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015 - Block post and comprehensive Exam

When I created this blog last year, I wanted to post regularly on it. Something like once a month or once every other month. I didn't want to put pressure on myself for writing, but I also wanted to make sure that this blog would be alive. I often have ideas for topics for a post. But then, when comes the time to write, I blank out. It's not exactly that I don't know where to start, it's just that I sometimes can't figure out what is the message I want to convey. Like, if I have to summarize my blog post in 2 lines, what's the take-away? I get stuck when I cannot find an answer,but maybe I shouldn't worry that much about it. It's my blog after all, and maybe the message will come by the time I'm done writing.

So, without further ado, let's dive in: I was super excited this Summer after passing my comprehensive exam. I really wanted to write a post about it. I had a really packed Spring and beginning of Summer between going back to Montreal, teaching a class there, attending a Summer school, going to the DH2023 conference in Austria where I presented a short paper, a long paper and organized a workshop (big up to Thibault who was by my sides through all these Austrian adventures). And all of it culminated with that comprehensive exam in the middle of August. I really wanted to share how that went.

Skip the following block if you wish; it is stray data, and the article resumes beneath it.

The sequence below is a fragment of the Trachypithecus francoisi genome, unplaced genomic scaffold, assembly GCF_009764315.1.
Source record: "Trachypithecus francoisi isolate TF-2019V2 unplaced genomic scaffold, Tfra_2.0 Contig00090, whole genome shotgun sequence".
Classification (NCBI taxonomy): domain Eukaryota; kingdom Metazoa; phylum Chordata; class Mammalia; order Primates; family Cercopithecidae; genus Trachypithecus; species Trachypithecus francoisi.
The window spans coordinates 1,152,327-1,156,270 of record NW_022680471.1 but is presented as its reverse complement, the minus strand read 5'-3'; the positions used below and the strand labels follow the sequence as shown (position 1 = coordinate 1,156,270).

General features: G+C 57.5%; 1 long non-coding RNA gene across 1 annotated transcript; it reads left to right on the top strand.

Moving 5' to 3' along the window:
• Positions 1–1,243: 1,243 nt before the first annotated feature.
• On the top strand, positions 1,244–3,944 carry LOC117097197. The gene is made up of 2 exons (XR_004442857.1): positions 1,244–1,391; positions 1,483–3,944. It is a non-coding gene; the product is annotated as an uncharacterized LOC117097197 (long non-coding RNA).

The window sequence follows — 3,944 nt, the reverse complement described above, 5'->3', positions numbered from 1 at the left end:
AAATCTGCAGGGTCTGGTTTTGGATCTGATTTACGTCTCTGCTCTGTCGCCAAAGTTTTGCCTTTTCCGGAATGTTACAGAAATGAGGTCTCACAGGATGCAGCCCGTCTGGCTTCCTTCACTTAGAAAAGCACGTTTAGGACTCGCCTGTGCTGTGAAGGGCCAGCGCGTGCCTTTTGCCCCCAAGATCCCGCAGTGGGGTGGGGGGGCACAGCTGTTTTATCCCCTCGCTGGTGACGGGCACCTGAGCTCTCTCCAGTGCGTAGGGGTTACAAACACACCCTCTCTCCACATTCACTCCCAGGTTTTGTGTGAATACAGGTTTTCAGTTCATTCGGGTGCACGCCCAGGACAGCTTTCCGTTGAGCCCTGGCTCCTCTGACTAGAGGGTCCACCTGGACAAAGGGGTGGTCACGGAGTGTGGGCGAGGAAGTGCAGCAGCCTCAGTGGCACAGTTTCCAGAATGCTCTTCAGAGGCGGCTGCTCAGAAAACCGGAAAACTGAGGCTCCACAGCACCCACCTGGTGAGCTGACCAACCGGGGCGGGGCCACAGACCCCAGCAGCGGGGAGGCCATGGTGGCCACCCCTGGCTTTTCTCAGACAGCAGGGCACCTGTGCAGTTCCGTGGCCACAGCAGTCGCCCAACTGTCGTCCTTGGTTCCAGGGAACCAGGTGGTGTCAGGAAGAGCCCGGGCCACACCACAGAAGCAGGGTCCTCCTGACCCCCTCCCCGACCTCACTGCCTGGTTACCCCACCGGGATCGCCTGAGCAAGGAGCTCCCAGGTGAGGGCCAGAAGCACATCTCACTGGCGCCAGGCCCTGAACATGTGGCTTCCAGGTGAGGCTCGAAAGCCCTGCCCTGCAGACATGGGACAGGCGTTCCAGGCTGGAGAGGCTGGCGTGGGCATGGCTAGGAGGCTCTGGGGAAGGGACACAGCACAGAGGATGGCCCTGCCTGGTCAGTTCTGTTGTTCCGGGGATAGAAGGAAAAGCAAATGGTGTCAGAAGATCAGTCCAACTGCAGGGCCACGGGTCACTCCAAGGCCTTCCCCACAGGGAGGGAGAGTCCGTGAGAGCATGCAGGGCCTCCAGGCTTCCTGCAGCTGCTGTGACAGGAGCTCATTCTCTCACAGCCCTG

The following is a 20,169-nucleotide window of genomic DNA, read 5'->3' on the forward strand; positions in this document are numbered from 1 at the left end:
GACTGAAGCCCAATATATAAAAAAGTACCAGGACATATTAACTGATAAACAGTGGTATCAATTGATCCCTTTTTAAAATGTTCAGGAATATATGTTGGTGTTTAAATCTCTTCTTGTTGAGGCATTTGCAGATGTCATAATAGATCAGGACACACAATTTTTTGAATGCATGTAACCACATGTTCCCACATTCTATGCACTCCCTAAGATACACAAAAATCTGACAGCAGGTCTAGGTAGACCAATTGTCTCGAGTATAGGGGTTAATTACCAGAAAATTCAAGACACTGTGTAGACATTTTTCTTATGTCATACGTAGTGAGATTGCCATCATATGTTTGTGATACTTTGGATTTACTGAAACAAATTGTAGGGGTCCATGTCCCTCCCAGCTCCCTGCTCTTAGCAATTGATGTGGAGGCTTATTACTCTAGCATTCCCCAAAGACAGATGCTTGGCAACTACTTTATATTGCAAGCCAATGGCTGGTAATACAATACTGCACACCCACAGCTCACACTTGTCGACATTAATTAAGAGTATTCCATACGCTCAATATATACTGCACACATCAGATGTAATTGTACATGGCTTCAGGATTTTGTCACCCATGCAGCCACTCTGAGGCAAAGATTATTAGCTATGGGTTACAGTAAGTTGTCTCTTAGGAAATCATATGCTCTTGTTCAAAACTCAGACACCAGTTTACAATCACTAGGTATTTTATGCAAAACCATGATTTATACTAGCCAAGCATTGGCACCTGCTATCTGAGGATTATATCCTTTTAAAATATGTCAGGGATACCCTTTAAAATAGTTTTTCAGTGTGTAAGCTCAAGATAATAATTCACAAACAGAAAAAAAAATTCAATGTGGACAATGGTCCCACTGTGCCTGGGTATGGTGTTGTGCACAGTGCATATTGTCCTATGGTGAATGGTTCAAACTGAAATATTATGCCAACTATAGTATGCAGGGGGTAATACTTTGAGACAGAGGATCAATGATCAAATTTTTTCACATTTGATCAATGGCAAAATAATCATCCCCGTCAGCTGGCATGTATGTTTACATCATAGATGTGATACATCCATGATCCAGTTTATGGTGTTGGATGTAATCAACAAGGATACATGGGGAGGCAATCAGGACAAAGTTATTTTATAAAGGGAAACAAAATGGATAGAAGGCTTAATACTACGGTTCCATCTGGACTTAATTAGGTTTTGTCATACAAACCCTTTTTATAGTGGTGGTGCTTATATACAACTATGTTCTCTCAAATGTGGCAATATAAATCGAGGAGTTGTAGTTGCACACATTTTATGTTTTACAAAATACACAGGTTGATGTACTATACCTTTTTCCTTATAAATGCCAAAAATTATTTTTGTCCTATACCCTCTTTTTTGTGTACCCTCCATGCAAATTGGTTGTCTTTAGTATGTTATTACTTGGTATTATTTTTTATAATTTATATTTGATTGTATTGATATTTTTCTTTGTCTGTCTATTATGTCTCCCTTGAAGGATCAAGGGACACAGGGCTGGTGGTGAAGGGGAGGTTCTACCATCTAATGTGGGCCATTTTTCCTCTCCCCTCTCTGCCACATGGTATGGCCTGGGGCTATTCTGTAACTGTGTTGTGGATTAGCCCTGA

But then, vacations, working on new deadlines, more vacations, more deadlines... And now it's already November and I don't know anymore what it was that I wanted to share about that exam. Aside from the fact that I passed it and that it's a pretty big milestone.

The comprehensive examination, which is called "Examen de synthèse" in French, is not something common in France. In France, we now have a sort of yearly evaluation called the "Comité de Suivi Individuel" (or CSI), which is not a scholar evaluation but more of a check-up with your supervisors and a committee1 in charge of making sure that everything is alright. The reason I bring it alongside the Examen de Synthèse is because I also had my first CSI this Summer (at the very end of June). In France, you have to have a positive evaluation from the CSI in order to enroll in a new year of doctoral studies. Each year. But, actually the CSI and the Examen de Synthèse are not really that comparable.